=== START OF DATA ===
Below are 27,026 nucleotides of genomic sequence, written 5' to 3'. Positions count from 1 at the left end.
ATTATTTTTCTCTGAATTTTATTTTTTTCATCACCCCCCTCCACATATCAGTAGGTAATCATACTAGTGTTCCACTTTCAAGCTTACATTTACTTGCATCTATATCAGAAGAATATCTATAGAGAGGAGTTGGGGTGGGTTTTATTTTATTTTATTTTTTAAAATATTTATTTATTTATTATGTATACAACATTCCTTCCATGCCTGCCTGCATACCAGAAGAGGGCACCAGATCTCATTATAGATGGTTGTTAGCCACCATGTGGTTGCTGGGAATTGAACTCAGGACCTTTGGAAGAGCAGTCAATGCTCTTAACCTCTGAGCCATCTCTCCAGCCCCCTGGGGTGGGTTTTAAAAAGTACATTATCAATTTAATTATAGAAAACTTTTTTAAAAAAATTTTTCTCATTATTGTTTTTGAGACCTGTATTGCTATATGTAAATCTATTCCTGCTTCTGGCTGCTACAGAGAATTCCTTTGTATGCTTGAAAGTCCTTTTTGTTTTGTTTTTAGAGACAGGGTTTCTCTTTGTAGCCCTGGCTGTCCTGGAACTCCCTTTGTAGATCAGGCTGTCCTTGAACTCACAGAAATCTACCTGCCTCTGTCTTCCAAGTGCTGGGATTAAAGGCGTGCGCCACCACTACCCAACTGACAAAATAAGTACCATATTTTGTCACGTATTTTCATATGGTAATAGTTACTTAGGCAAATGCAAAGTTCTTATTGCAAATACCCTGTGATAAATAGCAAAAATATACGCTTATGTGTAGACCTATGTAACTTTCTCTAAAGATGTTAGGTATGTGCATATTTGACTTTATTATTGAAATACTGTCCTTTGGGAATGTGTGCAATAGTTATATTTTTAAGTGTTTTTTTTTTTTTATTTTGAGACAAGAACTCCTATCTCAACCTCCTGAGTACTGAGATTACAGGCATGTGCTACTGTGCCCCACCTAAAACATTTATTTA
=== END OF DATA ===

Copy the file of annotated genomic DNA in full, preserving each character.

Below are 27,026 nucleotides of genomic sequence, written 5' to 3'. Positions count from 1 at the left end.
ATTATTTTTCTCTGAATTTTATTTTTTTCATCACCCCCCTCCACATATCAGTAGGTAATCATACTAGTGTTCCACTTTCAAGCTTACATTTACTTGCATCTATATCAGAAGAATATCTATAGAGAGGAGTTGGGGTGGGTTTTATTTTATTTTATTTTTTAAAATATTTATTTATTTATTATGTATACAACATTCCTTCCATGCCTGCCTGCATACCAGAAGAGGGCACCAGATCTCATTATAGATGGTTGTTAGCCACCATGTGGTTGCTGGGAATTGAACTCAGGACCTTTGGAAGAGCAGTCAATGCTCTTAACCTCTGAGCCATCTCTCCAGCCCCCTGGGGTGGGTTTTAAAAAGTACATTATCAATTTAATTATAGAAAACTTTTTTAAAAAAATTTTTCTCATTATTGTTTTTGAGACCTGTATTGCTATATGTAAATCTATTCCTGCTTCTGGCTGCTACAGAGAATTCCTTTGTATGCTTGAAAGTCCTTTTTGTTTTGTTTTTAGAGACAGGGTTTCTCTTTGTAGCCCTGGCTGTCCTGGAACTCCCTTTGTAGATCAGGCTGTCCTTGAACTCACAGAAATCTACCTGCCTCTGTCTTCCAAGTGCTGGGATTAAAGGCGTGCGCCACCACTACCCAACTGACAAAATAAGTACCATATTTTGTCACGTATTTTCATATGGTAATAGTTACTTAGGCAAATGCAAAGTTCTTATTGCAAATACCCTGTGATAAATAGCAAAAATATACGCTTATGTGTAGACCTATGTAACTTTCTCTAAAGATGTTAGGTATGTGCATATTTGACTTTATTATTGAAATACTGTCCTTTGGGAATGTGTGCAATAGTTATATTTTTAAGTGTTTTTTTTTTTTTATTTTGAGACAAGAACTCCTATCTCAACCTCCTGAGTACTGAGATTACAGGCATGTGCTACTGTGCCCCACCTAAAACATTTATTTA